Tools and Trainings

Webinar, video, audio icon

Wildland firefighter health effects: Brief overview

View video (5:31)

This video provides a brief overview of a new approach to examine the potential health effects that wildland firefighters may experience working on wildland fires. This effort is a collaboration between the National Institute for Occupation Safety and Health (NIOSH), the U.S. Forest Service and the National Park Service.

As you will see in the video, a NIOSH team actually goes into the field on a wildfire in Idaho to test members of the Sawtooth Interagency Hotshot Crew on potential impacts to their overall health, including effects to their hearts, lungs, kidneys, and hearing.

Webinar, video, audio icon

Ready, set, go! and Camp Fire lessons learned videos

Access the short videos.

 

Webinar, video, audio icon

The return of fire

View short video (4:11)

Fire researchers discuss the return of fire to western U.S. landscapes in the context of wildfire history.

Webinar, video, audio icon

Up in smoke: Fire and invasives on western rangelands

View short video (5:56)

Sagebrush rangelands once covered nearly 250 million acres in western North America. Today, this landscape has been reduced to half its original size and is rapidly shrinking. Fire is a primary culprit and is fueled by annual invasive grasses. These rangelands help drive our nation’s economy through energy, recreation, and livestock production and are home to critical regional water resources. Equally important, these lands are wildlife meccas and provide habitat for some 350 species.

Webinar, video, audio icon

Cheatgrass in sagebrush country: Fueling severe wildfires

View short video (3:43)

This video that captures the beauty of sagebrush country and provides information on cheatgrass’s serious threat. Intermountain West Joint Venture provided additional quality video on cheatgrass.

Webinar, video, audio icon

Basin on the brink

View the video (10:09)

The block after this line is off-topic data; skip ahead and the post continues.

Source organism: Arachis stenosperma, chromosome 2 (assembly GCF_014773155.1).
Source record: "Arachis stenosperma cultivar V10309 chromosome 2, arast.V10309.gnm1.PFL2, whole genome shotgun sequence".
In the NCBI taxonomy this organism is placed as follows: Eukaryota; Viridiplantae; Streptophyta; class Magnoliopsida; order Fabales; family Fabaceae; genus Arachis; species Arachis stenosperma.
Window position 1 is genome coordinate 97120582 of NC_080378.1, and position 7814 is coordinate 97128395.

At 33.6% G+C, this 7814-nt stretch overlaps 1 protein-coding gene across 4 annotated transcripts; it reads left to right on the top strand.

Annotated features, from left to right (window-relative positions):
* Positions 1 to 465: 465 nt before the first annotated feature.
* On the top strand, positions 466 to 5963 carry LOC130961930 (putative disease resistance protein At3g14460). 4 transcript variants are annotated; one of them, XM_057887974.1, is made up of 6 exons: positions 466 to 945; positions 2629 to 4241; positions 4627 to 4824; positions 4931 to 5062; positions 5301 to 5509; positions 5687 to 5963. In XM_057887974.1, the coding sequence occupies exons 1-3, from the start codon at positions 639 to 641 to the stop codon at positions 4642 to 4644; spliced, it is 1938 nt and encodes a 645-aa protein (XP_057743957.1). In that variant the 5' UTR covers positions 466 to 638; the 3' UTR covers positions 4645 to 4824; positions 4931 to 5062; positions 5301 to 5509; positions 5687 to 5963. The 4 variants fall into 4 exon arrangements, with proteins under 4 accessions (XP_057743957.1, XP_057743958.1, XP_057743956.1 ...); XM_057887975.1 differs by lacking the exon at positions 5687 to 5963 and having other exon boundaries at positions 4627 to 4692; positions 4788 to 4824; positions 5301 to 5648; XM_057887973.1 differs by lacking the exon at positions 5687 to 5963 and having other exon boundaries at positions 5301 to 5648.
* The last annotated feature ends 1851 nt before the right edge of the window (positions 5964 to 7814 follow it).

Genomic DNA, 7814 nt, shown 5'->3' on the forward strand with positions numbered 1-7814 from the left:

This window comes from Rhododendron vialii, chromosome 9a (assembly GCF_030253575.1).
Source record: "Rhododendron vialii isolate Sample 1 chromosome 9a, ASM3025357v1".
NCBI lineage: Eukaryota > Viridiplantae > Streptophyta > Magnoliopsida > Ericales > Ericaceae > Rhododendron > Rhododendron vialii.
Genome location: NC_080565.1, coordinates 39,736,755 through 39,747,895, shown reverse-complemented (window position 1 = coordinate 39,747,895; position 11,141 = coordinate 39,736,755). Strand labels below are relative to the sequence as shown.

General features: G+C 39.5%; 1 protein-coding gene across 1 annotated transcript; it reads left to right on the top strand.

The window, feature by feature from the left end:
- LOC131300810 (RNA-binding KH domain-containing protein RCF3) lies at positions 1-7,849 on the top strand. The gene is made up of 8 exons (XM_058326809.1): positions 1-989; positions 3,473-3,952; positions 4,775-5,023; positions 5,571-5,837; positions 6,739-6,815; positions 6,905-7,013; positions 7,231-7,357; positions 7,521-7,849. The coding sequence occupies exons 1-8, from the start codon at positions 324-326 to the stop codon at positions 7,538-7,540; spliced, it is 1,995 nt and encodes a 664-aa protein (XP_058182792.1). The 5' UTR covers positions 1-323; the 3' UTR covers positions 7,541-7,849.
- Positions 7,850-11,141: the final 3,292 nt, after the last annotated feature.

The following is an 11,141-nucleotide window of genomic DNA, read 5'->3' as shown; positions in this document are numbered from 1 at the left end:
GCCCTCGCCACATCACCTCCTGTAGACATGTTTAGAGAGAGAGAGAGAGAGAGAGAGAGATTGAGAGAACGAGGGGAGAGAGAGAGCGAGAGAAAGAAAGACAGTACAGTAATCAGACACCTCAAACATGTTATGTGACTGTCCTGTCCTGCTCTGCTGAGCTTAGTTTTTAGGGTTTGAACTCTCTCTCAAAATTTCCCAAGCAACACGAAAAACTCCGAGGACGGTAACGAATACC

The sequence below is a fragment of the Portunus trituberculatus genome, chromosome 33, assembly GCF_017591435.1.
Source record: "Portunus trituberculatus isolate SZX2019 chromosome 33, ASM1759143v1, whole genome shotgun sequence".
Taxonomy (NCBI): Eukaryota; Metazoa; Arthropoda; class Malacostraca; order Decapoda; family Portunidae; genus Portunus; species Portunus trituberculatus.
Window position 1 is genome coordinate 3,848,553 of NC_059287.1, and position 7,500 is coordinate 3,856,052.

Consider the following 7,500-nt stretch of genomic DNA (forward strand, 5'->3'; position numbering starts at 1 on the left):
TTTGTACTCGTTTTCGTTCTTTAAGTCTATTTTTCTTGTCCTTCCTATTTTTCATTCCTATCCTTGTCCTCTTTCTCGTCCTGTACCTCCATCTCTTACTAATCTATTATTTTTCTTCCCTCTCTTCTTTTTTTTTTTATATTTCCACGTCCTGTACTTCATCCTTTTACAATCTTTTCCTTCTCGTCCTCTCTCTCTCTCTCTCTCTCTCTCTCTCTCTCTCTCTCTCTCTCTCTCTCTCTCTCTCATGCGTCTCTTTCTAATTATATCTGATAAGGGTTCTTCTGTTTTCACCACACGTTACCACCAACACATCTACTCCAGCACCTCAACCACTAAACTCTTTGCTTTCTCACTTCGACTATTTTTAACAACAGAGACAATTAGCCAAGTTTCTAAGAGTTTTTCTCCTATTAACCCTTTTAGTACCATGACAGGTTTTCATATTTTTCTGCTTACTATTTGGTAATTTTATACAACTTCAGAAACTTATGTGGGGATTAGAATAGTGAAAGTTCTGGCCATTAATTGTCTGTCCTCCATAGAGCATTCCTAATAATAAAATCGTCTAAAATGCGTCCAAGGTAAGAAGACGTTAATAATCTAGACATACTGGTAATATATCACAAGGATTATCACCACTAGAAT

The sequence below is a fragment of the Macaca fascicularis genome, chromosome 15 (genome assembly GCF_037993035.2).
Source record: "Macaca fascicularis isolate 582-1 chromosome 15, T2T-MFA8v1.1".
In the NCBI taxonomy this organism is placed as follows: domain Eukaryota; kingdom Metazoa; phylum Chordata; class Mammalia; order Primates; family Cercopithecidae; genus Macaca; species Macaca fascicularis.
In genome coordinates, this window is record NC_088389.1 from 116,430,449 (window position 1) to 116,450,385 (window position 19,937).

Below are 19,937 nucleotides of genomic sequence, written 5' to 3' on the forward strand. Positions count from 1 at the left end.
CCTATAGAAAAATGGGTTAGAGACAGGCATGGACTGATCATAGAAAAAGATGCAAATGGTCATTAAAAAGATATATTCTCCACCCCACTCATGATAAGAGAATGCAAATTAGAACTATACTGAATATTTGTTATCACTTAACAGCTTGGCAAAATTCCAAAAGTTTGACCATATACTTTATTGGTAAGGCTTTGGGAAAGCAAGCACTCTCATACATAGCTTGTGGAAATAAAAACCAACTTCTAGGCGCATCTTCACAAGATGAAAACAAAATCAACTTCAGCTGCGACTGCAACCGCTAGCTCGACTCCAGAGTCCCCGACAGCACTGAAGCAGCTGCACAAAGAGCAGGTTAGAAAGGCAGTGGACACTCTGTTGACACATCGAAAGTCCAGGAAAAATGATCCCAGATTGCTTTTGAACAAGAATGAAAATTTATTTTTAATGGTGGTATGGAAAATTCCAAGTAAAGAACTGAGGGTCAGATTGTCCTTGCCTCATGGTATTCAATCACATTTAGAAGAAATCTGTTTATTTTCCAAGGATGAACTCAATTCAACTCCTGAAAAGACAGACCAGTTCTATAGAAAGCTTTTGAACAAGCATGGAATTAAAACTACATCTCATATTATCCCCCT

The Gunnison sage-grouse has withstood millennia of changes in Western Colorado. But now the species faces extinction as the invasive plant cheatgrass invades its last refuge—the remote Gunnison Basin. Basin residents now have a choice to make. Do they take drastic steps to combat cheatgrass? Or do they let cheatgrass-fueled wildfires snuff out a beautiful, bizarre and iconic species?

Webinar, video, audio icon

Reading the tea leaves: A westwide rangeland fuel assessment

View video (15:45)

Hosted by Matt Reeves, using Microsoft Teams, click the “Watch on web instead” link to view.

Webinar, video, audio icon

Cheating cheatgrass

View short video (2:49).

ARS scientists at the Great Basin Rangelands Research Unit in Reno, NV, have found success using pre-emergent herbicides as part of an integrated management plan to control cheatgrass, an aggressive, invasive weed from central Asia.

Tool icon

WildfireSAFE

Access WildfireSAFE

WildfireSAFE provides simplified access to an advanced suite of fire weather and fire products. The Wildland Fire Assessment System (WFAS) is a USDA Forest Service, Fire and Aviation Management-supported system that was developed by Forest Service fire behavior researchers as an avenue to increase the utility of remote sensing and spatial data in fire management. It is an integrated, web-based resource to support fire management decisions. It provides multi-temporal and multi-spatial views of fire weather and fire potential, including fuel moistures and fire danger classes from the US National Fire Danger Rating System (NFDRS), Keetch-Byram and Palmer drought indices, lower atmospheric stability and satellite-derived vegetation conditions. It also provides access to fire potential forecasts from 24 hours to 7 days. Wildfire SAFE integrates WFAS with federal agency incidents to provide targeted fire weather information on an incident basis.

Tool icon

RangeSAT – Satellite-based assessment tools for rangelands

Visit RangeSAT website

RangeSAT uses satellite data to generate maps and graphs of vegetation across pastures, ranches, and allotments. Using the record of Landsat data going back to 1984, the interface lets users easily view maps of vegetation amounts across their ranch or management area, at a single point in time or averaged across a month or a season. Vegetation amounts can also be displayed as graphs, allowing users to compare current vegetation amounts to past time periods. Climate variables (precipitation, potential evapotranspiration) can also be viewed alongside graphs of vegetation throughout a growing season.

RangeSAT is an ongoing project being developed at the University of Idaho, in partnership with The Nature Conservancy, Oregon Ranchers, the Natural Resources Conservation Service (NRCS), and the Northwest Climate Hub.

Narrow your search

Can't find what you need?

Stay Connected